Seated Massage | Governance impact area: 21.9 | B Impact Score: 93
Seated Massage connects Australia’s brightest corporate massage practitioners with businesses of all shapes and sizes to put workplace wellbeing in the spotlight. Promoting positive workplace cultures, and showing what it means to be a business that puts people above profit, their mission is to inspire organisations to invest in the wellbeing of their people and facilitate positive social connection through office massages.
SilverChef | Governance impact area: 21.3 | B Impact Score: 86.8
SilverChef provides flexible equipment finance for hospitality businesses, helping hospitality entrepreneurs to start or grow the business of their dreams. They have helped more than 50,000 hospitality businesses to achieve their goals across Australia, Aotearoa New Zealand and Canada, and their Rent-Try-BuyTM program enables customers to rent hospitality equipment before purchasing, to ensure it meets their needs (and their wallets).
Tax Traders | Governance impact area: 20.4 | B Impact Score: 85.8
Tax Traders provides businesses with a better way to pay their tax by unlocking flexibility, new sources of funding, smart technology tax tools, and software solutions. They are inspired by a vision to see businesses flourish, grow and contribute well to the social fabric of Aotearoa New Zealand.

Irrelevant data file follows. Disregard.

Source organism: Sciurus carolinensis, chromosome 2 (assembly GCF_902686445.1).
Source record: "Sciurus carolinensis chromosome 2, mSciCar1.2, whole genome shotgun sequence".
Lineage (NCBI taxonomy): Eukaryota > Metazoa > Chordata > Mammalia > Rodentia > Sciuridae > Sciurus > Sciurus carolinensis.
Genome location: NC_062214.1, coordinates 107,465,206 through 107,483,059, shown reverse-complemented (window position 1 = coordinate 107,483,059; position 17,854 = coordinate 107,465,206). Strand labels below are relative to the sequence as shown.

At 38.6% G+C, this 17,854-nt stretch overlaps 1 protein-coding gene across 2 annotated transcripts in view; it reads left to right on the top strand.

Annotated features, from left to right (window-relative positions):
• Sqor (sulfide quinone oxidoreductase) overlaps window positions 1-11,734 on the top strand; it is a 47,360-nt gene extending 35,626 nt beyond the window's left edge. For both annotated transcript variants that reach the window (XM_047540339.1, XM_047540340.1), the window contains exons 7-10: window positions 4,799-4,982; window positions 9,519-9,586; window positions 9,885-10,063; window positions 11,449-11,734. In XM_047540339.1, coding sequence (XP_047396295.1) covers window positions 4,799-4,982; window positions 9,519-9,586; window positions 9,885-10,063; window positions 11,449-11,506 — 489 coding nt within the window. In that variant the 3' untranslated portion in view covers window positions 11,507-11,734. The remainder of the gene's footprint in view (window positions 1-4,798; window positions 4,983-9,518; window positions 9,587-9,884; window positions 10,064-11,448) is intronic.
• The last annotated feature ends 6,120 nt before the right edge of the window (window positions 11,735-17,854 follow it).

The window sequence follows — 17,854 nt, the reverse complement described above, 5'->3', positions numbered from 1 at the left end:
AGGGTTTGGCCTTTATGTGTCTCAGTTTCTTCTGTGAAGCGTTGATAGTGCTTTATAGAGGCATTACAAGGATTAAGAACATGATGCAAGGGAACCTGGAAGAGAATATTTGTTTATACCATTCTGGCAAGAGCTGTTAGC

We’re so proud of the 13 B Corps from our region who have been recognised as Best for the World 2022 for their stakeholder governance practices, leading the way and showing that all stakeholders can, and should, be a priority.
Image by Olga_Gavrilova from Getty Images
Looking to improve your governance?
By enabling companies to take a more holistic approach to their overall social/environmental impact, ethics, and transparency, governance structures are like lighthouses to lost ships — leading a business where it needs to go and shining a light on what matters; simultaneously illuminates the path forward and keeps them accountable for every business decision made.
So, we couldn’t let our top scorers go without offering up some advice for businesses and B Corps looking to improve their governance practices. Here is what the folks at Seated Massage had to say:
“Start with a public facing code of ethics. Ask yourselves, ‘why are we in business?’ This will be the driver for your decision-making for your business and people.”
— Seated Massage